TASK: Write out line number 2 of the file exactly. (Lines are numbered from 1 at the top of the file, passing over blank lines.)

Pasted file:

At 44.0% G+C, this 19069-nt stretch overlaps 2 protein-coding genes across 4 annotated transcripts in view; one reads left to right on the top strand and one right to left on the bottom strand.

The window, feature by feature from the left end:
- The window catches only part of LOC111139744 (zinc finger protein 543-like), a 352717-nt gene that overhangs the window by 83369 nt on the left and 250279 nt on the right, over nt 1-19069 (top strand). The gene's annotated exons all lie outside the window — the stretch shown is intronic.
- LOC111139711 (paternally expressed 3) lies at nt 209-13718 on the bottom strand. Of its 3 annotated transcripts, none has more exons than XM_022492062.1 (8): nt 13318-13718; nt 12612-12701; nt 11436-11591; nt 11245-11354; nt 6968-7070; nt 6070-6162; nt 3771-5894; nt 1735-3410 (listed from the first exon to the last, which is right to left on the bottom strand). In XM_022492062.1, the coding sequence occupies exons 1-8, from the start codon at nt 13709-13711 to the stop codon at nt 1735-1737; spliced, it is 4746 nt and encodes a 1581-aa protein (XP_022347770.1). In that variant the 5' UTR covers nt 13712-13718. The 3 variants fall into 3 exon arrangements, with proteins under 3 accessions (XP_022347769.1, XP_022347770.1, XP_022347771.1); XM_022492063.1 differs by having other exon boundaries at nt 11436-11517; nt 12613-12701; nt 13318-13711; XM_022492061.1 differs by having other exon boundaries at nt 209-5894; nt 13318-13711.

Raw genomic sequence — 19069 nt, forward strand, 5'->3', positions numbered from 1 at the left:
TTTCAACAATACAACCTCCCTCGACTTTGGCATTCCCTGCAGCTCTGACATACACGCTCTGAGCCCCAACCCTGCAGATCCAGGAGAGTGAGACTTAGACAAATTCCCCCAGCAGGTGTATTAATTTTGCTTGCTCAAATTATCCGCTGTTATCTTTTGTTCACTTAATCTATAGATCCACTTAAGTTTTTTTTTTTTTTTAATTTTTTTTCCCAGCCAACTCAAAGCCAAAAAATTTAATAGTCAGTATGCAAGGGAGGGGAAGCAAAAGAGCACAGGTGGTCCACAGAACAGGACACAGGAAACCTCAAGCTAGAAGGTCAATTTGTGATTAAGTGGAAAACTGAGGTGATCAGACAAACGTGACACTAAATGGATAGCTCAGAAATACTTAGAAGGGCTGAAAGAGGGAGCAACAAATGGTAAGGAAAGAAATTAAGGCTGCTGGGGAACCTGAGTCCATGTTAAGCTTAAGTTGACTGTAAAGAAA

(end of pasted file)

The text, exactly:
The window, feature by feature from the left end: